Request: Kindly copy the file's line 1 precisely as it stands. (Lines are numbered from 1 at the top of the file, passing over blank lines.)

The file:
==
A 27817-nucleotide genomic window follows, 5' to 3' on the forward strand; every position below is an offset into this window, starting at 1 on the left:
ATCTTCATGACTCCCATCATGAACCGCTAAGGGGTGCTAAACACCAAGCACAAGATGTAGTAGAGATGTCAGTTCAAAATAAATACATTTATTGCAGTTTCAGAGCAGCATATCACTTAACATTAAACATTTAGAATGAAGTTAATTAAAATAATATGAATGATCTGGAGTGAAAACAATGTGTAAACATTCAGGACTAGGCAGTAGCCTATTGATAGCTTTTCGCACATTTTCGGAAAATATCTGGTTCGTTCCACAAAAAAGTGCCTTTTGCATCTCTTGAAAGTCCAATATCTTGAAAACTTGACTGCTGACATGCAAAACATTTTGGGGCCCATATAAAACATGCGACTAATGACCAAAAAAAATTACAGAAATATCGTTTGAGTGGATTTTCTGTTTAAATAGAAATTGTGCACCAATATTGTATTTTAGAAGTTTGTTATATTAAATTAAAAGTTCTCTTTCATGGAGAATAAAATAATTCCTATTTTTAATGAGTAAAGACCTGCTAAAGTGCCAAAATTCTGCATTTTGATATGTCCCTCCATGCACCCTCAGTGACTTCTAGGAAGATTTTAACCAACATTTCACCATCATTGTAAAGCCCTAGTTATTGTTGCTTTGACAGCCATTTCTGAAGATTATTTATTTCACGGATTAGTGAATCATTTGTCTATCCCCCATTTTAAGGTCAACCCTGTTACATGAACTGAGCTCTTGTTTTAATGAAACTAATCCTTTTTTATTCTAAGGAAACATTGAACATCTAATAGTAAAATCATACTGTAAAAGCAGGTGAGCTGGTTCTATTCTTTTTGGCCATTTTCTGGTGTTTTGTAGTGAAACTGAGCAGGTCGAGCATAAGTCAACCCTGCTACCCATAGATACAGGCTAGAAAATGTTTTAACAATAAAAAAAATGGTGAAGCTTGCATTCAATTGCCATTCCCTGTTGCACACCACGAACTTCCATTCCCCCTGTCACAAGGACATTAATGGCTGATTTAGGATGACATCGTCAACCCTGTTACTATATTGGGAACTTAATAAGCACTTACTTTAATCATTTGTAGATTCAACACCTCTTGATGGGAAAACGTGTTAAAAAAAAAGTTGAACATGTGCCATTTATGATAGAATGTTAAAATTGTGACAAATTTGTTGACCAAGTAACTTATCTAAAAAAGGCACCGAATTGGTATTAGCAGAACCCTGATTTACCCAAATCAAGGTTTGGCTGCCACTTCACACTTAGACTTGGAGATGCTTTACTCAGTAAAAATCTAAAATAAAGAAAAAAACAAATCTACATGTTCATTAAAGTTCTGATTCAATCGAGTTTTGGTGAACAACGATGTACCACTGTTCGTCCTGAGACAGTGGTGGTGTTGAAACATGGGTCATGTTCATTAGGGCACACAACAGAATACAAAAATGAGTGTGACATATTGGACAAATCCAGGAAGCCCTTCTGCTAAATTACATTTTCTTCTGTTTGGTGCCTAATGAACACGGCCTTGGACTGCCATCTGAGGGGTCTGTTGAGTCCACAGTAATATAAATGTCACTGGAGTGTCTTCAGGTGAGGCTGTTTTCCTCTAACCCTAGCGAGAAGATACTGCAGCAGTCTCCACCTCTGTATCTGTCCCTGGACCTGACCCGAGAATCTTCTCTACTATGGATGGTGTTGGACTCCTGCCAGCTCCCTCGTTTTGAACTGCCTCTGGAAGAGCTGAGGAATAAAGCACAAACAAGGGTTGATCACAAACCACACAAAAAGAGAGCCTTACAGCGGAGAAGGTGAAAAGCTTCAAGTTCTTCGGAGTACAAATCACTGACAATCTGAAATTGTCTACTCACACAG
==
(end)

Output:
A 27817-nucleotide genomic window follows, 5' to 3' on the forward strand; every position below is an offset into this window, starting at 1 on the left: